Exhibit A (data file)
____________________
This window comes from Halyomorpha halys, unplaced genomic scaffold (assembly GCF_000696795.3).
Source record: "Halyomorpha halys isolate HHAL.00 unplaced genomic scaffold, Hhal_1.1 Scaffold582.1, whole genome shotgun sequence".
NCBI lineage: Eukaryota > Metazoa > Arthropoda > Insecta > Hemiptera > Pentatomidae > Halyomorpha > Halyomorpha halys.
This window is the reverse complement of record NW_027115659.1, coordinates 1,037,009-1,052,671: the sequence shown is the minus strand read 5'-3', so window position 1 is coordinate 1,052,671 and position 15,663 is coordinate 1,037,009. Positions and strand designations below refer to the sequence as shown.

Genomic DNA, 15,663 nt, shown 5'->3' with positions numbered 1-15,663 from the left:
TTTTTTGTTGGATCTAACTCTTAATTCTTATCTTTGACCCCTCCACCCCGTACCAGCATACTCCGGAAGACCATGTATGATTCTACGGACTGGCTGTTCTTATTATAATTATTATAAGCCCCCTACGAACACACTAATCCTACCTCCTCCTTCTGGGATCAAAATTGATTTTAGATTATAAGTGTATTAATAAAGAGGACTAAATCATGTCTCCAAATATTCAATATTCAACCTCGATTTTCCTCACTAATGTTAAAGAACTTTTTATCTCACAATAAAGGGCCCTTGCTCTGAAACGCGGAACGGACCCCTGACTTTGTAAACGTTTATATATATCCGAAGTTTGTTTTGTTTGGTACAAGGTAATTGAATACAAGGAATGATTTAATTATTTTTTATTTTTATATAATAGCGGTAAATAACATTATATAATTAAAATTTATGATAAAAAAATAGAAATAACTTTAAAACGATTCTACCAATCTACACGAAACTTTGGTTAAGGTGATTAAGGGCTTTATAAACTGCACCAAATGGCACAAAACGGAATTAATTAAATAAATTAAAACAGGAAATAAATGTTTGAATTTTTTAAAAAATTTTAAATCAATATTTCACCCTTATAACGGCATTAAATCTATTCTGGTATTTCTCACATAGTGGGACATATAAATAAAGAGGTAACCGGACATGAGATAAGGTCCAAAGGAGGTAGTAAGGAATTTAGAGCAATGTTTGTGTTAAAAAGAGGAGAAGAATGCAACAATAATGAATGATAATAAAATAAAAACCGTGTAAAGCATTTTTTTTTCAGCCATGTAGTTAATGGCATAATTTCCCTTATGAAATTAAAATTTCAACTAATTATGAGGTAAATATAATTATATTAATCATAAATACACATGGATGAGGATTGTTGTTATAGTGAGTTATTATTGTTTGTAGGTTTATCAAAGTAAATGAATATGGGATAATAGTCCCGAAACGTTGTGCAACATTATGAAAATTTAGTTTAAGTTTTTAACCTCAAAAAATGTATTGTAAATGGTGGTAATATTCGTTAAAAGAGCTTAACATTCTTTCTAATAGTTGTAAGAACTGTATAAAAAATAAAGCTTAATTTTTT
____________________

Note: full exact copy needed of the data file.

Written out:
This window comes from Halyomorpha halys, unplaced genomic scaffold (assembly GCF_000696795.3).
Source record: "Halyomorpha halys isolate HHAL.00 unplaced genomic scaffold, Hhal_1.1 Scaffold582.1, whole genome shotgun sequence".
NCBI lineage: Eukaryota > Metazoa > Arthropoda > Insecta > Hemiptera > Pentatomidae > Halyomorpha > Halyomorpha halys.
This window is the reverse complement of record NW_027115659.1, coordinates 1,037,009-1,052,671: the sequence shown is the minus strand read 5'-3', so window position 1 is coordinate 1,052,671 and position 15,663 is coordinate 1,037,009. Positions and strand designations below refer to the sequence as shown.

Genomic DNA, 15,663 nt, shown 5'->3' with positions numbered 1-15,663 from the left:
TTTTTTGTTGGATCTAACTCTTAATTCTTATCTTTGACCCCTCCACCCCGTACCAGCATACTCCGGAAGACCATGTATGATTCTACGGACTGGCTGTTCTTATTATAATTATTATAAGCCCCCTACGAACACACTAATCCTACCTCCTCCTTCTGGGATCAAAATTGATTTTAGATTATAAGTGTATTAATAAAGAGGACTAAATCATGTCTCCAAATATTCAATATTCAACCTCGATTTTCCTCACTAATGTTAAAGAACTTTTTATCTCACAATAAAGGGCCCTTGCTCTGAAACGCGGAACGGACCCCTGACTTTGTAAACGTTTATATATATCCGAAGTTTGTTTTGTTTGGTACAAGGTAATTGAATACAAGGAATGATTTAATTATTTTTTATTTTTATATAATAGCGGTAAATAACATTATATAATTAAAATTTATGATAAAAAAATAGAAATAACTTTAAAACGATTCTACCAATCTACACGAAACTTTGGTTAAGGTGATTAAGGGCTTTATAAACTGCACCAAATGGCACAAAACGGAATTAATTAAATAAATTAAAACAGGAAATAAATGTTTGAATTTTTTAAAAAATTTTAAATCAATATTTCACCCTTATAACGGCATTAAATCTATTCTGGTATTTCTCACATAGTGGGACATATAAATAAAGAGGTAACCGGACATGAGATAAGGTCCAAAGGAGGTAGTAAGGAATTTAGAGCAATGTTTGTGTTAAAAAGAGGAGAAGAATGCAACAATAATGAATGATAATAAAATAAAAACCGTGTAAAGCATTTTTTTTTCAGCCATGTAGTTAATGGCATAATTTCCCTTATGAAATTAAAATTTCAACTAATTATGAGGTAAATATAATTATATTAATCATAAATACACATGGATGAGGATTGTTGTTATAGTGAGTTATTATTGTTTGTAGGTTTATCAAAGTAAATGAATATGGGATAATAGTCCCGAAACGTTGTGCAACATTATGAAAATTTAGTTTAAGTTTTTAACCTCAAAAAATGTATTGTAAATGGTGGTAATATTCGTTAAAAGAGCTTAACATTCTTTCTAATAGTTGTAAGAACTGTATAAAAAATAAAGCTTAATTTTTT